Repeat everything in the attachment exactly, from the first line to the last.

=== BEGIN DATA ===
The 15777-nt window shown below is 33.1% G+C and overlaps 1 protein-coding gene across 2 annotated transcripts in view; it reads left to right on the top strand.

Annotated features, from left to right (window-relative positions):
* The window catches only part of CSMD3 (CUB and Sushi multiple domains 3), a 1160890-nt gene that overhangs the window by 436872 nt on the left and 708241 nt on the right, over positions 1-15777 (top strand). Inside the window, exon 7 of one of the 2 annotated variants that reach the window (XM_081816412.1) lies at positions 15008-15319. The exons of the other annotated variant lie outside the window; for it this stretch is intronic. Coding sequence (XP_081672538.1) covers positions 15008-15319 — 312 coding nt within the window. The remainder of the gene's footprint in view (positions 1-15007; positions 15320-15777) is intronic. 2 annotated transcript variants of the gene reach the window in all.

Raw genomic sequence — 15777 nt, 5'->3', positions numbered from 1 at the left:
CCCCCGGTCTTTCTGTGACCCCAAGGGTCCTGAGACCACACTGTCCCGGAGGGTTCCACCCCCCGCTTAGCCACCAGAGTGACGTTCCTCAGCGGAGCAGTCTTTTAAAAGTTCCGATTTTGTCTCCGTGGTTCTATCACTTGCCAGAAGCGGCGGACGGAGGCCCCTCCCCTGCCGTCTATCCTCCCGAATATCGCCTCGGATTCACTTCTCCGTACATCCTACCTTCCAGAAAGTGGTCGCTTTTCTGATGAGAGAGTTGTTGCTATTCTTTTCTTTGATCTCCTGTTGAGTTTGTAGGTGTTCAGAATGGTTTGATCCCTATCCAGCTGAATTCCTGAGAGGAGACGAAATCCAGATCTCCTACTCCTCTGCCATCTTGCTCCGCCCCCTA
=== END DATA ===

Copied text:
The 15777-nt window shown below is 33.1% G+C and overlaps 1 protein-coding gene across 2 annotated transcripts in view; it reads left to right on the top strand.

Annotated features, from left to right (window-relative positions):
* The window catches only part of CSMD3 (CUB and Sushi multiple domains 3), a 1160890-nt gene that overhangs the window by 436872 nt on the left and 708241 nt on the right, over positions 1-15777 (top strand). Inside the window, exon 7 of one of the 2 annotated variants that reach the window (XM_081816412.1) lies at positions 15008-15319. The exons of the other annotated variant lie outside the window; for it this stretch is intronic. Coding sequence (XP_081672538.1) covers positions 15008-15319 — 312 coding nt within the window. The remainder of the gene's footprint in view (positions 1-15007; positions 15320-15777) is intronic. 2 annotated transcript variants of the gene reach the window in all.

Raw genomic sequence — 15777 nt, 5'->3', positions numbered from 1 at the left:
CCCCCGGTCTTTCTGTGACCCCAAGGGTCCTGAGACCACACTGTCCCGGAGGGTTCCACCCCCCGCTTAGCCACCAGAGTGACGTTCCTCAGCGGAGCAGTCTTTTAAAAGTTCCGATTTTGTCTCCGTGGTTCTATCACTTGCCAGAAGCGGCGGACGGAGGCCCCTCCCCTGCCGTCTATCCTCCCGAATATCGCCTCGGATTCACTTCTCCGTACATCCTACCTTCCAGAAAGTGGTCGCTTTTCTGATGAGAGAGTTGTTGCTATTCTTTTCTTTGATCTCCTGTTGAGTTTGTAGGTGTTCAGAATGGTTTGATCCCTATCCAGCTGAATTCCTGAGAGGAGACGAAATCCAGATCTCCTACTCCTCTGCCATCTTGCTCCGCCCCCTA